10 Things You Really Need To Know About Wolf Hall’s Star Mark Rylance

It's the final Wolf Hall tonight and we can't stop talking about Mark Rylance...

Wolf Hall
Wolf Hall
(Image credit: BBC)

It's the final Wolf Hall tonight and we can't stop talking about Mark Rylance...

As the sensational BBC adaptation of Hilary Mantel’s Wolf Hall comes to a triumphant end tonight (sob!) there are only two words on everyone’s (and when we say everyone, we mean the entire Marie Claire office) lips: Mark Rylance.

His dark, silent and brooding performance as the elusive royal power-player, Thomas Cromwell, has got us all hot under the Tudor ruff. And it isn't down to the mead wine. So, just who is the man underneath the Tudor bonnet? And what can we expect from his next performance?

Here are just a few surprising things your really need to know about Wolf Hall’s star Mark Rylance…

(Image credit: BBC/Company Productions Ltd)

BBC/Company Productions Ltd

1. He may sound English, but did you know he grew up in the US? Born in Kent, his parents moved to Connecticut when he was two-years-old.

2. Mark Rylance made his name treading the boards. In fact, his first stage performance was in a 1976 production of Hamlet alongside his dad who played the First Gravedigger. Rylance would go on to command the British stage, making a name for himself at the Royal Shakespeare Company in the 1980s. Decades later he is now widely considered to be one of the finest Shakespearean actors of our time. Even Stephen Fry is a super-fan.

3. Did you know Rylance was made the first Artistic Director of the Shakespeare’s Globe? He fulfilled the role for 10 years, directing and acting in every season. Now that’s dedication…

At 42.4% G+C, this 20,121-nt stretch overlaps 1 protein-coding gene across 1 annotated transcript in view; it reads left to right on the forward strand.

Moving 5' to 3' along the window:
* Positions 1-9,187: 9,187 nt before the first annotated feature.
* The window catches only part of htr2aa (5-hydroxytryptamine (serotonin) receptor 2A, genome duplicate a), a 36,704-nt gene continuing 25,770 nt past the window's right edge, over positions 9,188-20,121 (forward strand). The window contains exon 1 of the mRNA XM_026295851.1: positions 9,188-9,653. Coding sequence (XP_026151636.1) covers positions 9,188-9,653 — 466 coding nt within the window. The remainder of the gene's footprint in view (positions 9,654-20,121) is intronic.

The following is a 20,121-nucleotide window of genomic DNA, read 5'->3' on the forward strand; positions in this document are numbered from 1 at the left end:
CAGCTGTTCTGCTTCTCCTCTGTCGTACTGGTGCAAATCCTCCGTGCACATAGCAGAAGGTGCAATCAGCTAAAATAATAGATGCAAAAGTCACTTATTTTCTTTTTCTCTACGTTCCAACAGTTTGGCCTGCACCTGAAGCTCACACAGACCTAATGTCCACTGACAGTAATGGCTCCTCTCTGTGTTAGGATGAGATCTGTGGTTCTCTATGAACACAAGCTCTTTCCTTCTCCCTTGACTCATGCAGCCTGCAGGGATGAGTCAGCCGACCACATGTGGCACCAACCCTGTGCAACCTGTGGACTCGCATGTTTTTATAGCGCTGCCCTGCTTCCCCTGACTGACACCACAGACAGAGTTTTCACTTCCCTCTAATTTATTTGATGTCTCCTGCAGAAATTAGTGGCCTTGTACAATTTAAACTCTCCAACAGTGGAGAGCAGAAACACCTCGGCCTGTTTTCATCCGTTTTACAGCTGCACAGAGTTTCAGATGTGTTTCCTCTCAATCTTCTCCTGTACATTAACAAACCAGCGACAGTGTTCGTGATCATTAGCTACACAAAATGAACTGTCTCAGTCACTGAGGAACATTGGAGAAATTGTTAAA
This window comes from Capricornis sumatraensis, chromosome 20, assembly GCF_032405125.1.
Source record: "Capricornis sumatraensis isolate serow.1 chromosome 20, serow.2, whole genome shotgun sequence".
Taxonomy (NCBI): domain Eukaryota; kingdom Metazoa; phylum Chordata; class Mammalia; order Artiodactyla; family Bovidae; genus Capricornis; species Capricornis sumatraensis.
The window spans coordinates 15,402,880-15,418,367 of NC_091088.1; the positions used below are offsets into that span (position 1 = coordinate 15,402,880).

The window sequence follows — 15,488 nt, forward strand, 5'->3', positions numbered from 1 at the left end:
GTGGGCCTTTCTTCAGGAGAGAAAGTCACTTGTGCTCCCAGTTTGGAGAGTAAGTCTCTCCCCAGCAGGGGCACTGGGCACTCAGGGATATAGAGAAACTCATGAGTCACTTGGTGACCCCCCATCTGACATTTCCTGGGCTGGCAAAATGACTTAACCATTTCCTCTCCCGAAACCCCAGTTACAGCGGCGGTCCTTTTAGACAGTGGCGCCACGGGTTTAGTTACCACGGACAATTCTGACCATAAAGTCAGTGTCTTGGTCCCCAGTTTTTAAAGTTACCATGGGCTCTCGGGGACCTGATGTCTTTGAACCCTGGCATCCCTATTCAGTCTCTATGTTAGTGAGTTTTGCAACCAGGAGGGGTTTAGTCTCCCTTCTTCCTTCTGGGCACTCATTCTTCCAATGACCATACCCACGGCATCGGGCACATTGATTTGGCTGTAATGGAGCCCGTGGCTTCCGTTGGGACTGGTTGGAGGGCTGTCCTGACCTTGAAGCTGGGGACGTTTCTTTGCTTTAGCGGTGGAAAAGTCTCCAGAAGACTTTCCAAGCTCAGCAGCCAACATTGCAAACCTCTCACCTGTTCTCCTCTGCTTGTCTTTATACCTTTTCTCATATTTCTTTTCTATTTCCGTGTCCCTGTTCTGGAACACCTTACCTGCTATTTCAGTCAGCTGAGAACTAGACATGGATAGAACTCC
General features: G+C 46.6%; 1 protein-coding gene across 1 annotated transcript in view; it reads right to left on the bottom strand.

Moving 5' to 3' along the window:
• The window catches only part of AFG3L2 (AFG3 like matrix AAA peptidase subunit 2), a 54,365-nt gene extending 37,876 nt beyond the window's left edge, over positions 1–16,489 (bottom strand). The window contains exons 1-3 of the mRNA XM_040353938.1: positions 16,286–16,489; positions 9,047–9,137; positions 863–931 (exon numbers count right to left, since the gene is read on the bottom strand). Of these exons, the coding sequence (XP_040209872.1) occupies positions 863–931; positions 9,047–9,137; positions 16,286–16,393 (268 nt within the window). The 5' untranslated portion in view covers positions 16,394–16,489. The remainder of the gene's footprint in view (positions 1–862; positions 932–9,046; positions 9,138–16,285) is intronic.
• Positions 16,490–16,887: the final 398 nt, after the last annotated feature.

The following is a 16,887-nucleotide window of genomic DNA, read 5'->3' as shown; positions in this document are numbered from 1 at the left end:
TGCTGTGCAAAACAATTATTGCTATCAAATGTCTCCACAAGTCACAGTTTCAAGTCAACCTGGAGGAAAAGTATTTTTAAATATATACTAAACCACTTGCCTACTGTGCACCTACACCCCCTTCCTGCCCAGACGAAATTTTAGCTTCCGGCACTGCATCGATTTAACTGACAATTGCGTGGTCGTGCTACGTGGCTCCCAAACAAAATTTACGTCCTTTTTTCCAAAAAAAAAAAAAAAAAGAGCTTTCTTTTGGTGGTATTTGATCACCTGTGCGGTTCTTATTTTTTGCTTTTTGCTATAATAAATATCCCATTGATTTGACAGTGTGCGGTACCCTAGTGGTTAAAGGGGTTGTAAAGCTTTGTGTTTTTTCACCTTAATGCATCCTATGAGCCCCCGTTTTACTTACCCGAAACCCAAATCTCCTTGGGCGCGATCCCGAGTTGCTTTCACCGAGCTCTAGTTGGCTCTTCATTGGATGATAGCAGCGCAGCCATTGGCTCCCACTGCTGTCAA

(Image credit: Geraint Lewis/REX)

Rylance shows us all how to rock the Tudor ruff in a performance of Twelfth Night at Shakespeare's Globe

4. Speaking of Shakespeare, at a recent event at the Globe Rylance revealed he has often removed ”antisemitic” passages from the playwright’s most famous plays.

(Image credit: c.Focus/Everett/REX)

Mark Rylance embraces the Tudor robes yet again alongside Scarlett Johansson and Natalie Portman in The Other Boleyn Girl.

5. He didn’t actually speak until he was 6-years-old. Rylance’s mute childhood was recently revealed on Radio 4’s Desert Island Discs to the surprise of presenter Kirsty Young. He claims his childhood silence actually helped his acting career in later life explaining ‘from the very early part of my life I had listened and watched a lot.’

6. In 2010 he won an Olivier award for best actor when he starred in Jerusalem at the Apollo Theatre. The next year he scooped a double-accolade across the pond winning a Tony award for the same role on Broadway. Not bad, eh?

(Image credit: Alastair Muir/REX)

Rylance transforms yet again in 2010's Jerusalem. We doubt Cromwell would've approved of that vest...

7. Whilst his BBC alter ego Thomas Cromwell tends to spend most of his time walking two steps behind King Henry VIII, Rylance likes to zip around in an electric G-Wiz car. Which makes him a bit of an eco-hero in our eyes…

8. He’s passionate about many issues – and unlike his silent childhood – isn’t afraid to speak up about them. Rylance is an ambassador for Survival International, an indigenous rights organization, in addition to being a patron of Peace Direct and LIFT (London International Festival of Theatre).

(Image credit: Geraint Lewis/REX)

Mark Rylance stars as King Philippe in Farinelli and The King at the Sam Wanamaker Studio

9. He turned down Steven Spielberg. Not many people can claim to have passed on an opportunity to work with one of the greatest directors of all time, but then again, Rylance isn’t one to conform. The actor said no to Empire of the Sun in 1987 favouring a theatre role at the National instead.

10. Treat ‘em mean keep ‘em keen? Spielberg must have forgiven Rylance as he’s due to star in his film adaptation of Roald Dahl’s BFG. Apparently filming is due to start next year…we can’t wait!

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